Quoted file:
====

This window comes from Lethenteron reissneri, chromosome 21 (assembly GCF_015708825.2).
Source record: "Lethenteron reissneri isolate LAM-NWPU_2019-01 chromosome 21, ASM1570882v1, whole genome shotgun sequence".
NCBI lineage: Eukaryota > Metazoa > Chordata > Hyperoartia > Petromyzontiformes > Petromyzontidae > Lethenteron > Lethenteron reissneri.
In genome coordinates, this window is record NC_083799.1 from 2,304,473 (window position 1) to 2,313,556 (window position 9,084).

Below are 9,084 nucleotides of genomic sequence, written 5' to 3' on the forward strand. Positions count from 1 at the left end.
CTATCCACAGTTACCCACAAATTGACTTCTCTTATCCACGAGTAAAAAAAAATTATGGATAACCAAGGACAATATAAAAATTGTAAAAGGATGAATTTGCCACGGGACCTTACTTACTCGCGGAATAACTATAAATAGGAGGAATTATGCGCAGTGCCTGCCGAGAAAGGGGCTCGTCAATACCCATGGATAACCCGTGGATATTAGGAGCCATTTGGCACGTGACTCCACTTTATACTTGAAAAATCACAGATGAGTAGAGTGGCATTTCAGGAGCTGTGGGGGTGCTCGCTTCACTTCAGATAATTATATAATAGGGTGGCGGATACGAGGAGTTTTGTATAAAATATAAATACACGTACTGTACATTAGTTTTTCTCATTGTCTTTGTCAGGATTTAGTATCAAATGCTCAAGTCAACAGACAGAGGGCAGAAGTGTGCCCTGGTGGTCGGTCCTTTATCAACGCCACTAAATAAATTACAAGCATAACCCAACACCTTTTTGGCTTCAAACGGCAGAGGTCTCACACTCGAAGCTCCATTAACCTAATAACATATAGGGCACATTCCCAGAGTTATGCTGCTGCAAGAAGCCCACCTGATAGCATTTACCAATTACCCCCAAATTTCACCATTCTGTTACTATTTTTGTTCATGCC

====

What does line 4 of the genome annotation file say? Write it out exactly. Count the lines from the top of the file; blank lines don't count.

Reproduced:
In genome coordinates, this window is record NC_083799.1 from 2,304,473 (window position 1) to 2,313,556 (window position 9,084).